“Be merciful, O Lord, for we have sinned,” says the psalmist.
Today we begin the holy season of Lent, the 40 days of preparation for the great feast of Easter, when death is conquered and heaven and earth are reconciled. But wait, says the Lord. Not so fast.
First we are told to repent. “Repent” means “to turn away from” or “turn back to the original.” Just how we go about that may look a little different for each of us.
For hundreds of years, we have found guidance in the three ancient pillars of prayer, fasting and almsgiving. Many of us already have disciplines of prayer and charitable giving, and we may even train ourselves to abstain from certain foods regularly. So how can we take this to a different level and follow these three practices in meaningful ways during Lent?
I’ll humbly offer a grounding thought. We begin Lent today with imposition of ashes. I was reminded once that Ash Wednesday is the only day in the whole Church year when everyone is touched. So let us start there, brought to this focus in our own bodies. May we pray, fast and give our way through Lent in and from our physical selves. Pray with your body, however that looks for you. Pause and notice any momentary discomfort or pang if you fast. Don’t brush off or move on from that feeling. Our God is an incarnational God, a God of bodies.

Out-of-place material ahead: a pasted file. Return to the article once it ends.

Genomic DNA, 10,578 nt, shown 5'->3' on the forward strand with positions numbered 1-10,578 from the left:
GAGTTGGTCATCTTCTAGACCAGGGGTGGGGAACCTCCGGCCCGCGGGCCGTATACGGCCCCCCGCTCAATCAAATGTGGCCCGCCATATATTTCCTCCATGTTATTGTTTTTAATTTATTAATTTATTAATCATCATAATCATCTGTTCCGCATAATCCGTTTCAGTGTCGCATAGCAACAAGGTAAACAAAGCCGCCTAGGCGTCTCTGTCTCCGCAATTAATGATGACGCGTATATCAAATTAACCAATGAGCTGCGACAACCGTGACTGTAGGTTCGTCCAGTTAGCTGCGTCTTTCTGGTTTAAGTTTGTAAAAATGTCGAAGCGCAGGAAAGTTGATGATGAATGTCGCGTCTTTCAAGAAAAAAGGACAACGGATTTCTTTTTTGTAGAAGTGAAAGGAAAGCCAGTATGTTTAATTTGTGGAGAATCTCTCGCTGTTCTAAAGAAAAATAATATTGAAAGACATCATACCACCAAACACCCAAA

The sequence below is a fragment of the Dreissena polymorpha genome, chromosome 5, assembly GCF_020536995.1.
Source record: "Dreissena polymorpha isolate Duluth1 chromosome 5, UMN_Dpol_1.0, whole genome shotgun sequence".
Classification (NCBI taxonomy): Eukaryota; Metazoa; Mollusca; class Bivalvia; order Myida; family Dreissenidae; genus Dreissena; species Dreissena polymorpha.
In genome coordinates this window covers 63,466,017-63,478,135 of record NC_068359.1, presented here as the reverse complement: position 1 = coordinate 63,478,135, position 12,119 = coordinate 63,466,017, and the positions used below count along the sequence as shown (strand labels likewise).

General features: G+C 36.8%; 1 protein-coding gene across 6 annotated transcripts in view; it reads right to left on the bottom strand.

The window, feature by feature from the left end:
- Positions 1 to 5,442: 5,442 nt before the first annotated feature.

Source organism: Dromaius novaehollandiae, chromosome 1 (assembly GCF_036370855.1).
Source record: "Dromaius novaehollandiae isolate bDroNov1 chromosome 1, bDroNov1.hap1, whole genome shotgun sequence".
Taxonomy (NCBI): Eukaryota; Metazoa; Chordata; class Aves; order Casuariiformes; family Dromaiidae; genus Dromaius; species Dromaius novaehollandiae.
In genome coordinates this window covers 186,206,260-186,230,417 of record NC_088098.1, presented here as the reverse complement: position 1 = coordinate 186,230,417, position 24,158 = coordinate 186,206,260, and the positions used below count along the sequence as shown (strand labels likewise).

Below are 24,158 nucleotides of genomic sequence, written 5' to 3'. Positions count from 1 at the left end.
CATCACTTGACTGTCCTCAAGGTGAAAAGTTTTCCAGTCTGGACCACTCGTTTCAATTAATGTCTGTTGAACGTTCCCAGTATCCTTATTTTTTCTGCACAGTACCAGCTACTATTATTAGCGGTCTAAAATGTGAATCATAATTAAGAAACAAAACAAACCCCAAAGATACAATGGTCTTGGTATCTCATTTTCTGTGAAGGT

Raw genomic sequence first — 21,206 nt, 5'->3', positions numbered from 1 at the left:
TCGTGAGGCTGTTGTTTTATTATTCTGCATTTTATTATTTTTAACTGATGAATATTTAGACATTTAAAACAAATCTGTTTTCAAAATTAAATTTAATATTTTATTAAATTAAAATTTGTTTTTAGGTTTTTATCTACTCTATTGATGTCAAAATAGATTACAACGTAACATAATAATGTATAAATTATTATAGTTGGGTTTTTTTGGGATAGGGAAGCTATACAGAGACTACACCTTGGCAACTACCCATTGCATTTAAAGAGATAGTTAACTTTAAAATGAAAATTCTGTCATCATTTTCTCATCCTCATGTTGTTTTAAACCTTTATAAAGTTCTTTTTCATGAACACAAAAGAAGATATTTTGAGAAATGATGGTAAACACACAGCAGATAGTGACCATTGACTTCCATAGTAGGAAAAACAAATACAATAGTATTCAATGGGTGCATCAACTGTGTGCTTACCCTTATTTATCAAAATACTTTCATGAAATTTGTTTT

We know this from the people we all serve. I think of “Jake,” a young man who moved a few months ago from our area’s largest homeless encampment into a transitional shelter we operate. As with most of our residents, he brought with him many illnesses and physical challenges, compounded by years of deferred medical care and shelter-less existence. Jake’s illnesses caught up to him a few weeks ago and he passed away in his room. It was our privilege to provide a dignified home for Jake’s battered physical frame in his final weeks.
Remember: none of is getting out of here alive. But in our time together, let’s try to really be here. In our Lenten practices, be present to ourselves and to one another. God’s mercy is surely with us.
Scott Cooper is Vice President of Mission for Catholic Charities Eastern Washington, Diocese of Spokane. He sings in the choir at Sacred Heart Parish.